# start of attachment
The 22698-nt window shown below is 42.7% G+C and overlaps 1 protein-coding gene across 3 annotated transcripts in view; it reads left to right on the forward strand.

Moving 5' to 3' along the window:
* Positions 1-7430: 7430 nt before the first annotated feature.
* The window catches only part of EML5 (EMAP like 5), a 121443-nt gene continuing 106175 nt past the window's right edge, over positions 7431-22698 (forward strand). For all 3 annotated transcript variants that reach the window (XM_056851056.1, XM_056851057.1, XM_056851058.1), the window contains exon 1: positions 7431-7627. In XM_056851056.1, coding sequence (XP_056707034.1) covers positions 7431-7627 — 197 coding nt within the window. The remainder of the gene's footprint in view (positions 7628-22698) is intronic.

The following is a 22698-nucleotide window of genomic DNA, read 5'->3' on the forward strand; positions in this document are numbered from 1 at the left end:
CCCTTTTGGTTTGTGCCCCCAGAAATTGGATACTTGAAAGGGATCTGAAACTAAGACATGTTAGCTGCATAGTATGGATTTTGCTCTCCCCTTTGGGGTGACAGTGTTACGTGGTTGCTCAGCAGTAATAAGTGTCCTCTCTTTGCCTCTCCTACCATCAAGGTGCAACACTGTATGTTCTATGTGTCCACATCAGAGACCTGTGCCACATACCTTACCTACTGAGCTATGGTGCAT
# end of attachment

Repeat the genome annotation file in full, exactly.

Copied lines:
The 22698-nt window shown below is 42.7% G+C and overlaps 1 protein-coding gene across 3 annotated transcripts in view; it reads left to right on the forward strand.

Moving 5' to 3' along the window:
* Positions 1-7430: 7430 nt before the first annotated feature.
* The window catches only part of EML5 (EMAP like 5), a 121443-nt gene continuing 106175 nt past the window's right edge, over positions 7431-22698 (forward strand). For all 3 annotated transcript variants that reach the window (XM_056851056.1, XM_056851057.1, XM_056851058.1), the window contains exon 1: positions 7431-7627. In XM_056851056.1, coding sequence (XP_056707034.1) covers positions 7431-7627 — 197 coding nt within the window. The remainder of the gene's footprint in view (positions 7628-22698) is intronic.

The following is a 22698-nucleotide window of genomic DNA, read 5'->3' on the forward strand; positions in this document are numbered from 1 at the left end:
CCCTTTTGGTTTGTGCCCCCAGAAATTGGATACTTGAAAGGGATCTGAAACTAAGACATGTTAGCTGCATAGTATGGATTTTGCTCTCCCCTTTGGGGTGACAGTGTTACGTGGTTGCTCAGCAGTAATAAGTGTCCTCTCTTTGCCTCTCCTACCATCAAGGTGCAACACTGTATGTTCTATGTGTCCACATCAGAGACCTGTGCCACATACCTTACCTACTGAGCTATGGTGCAT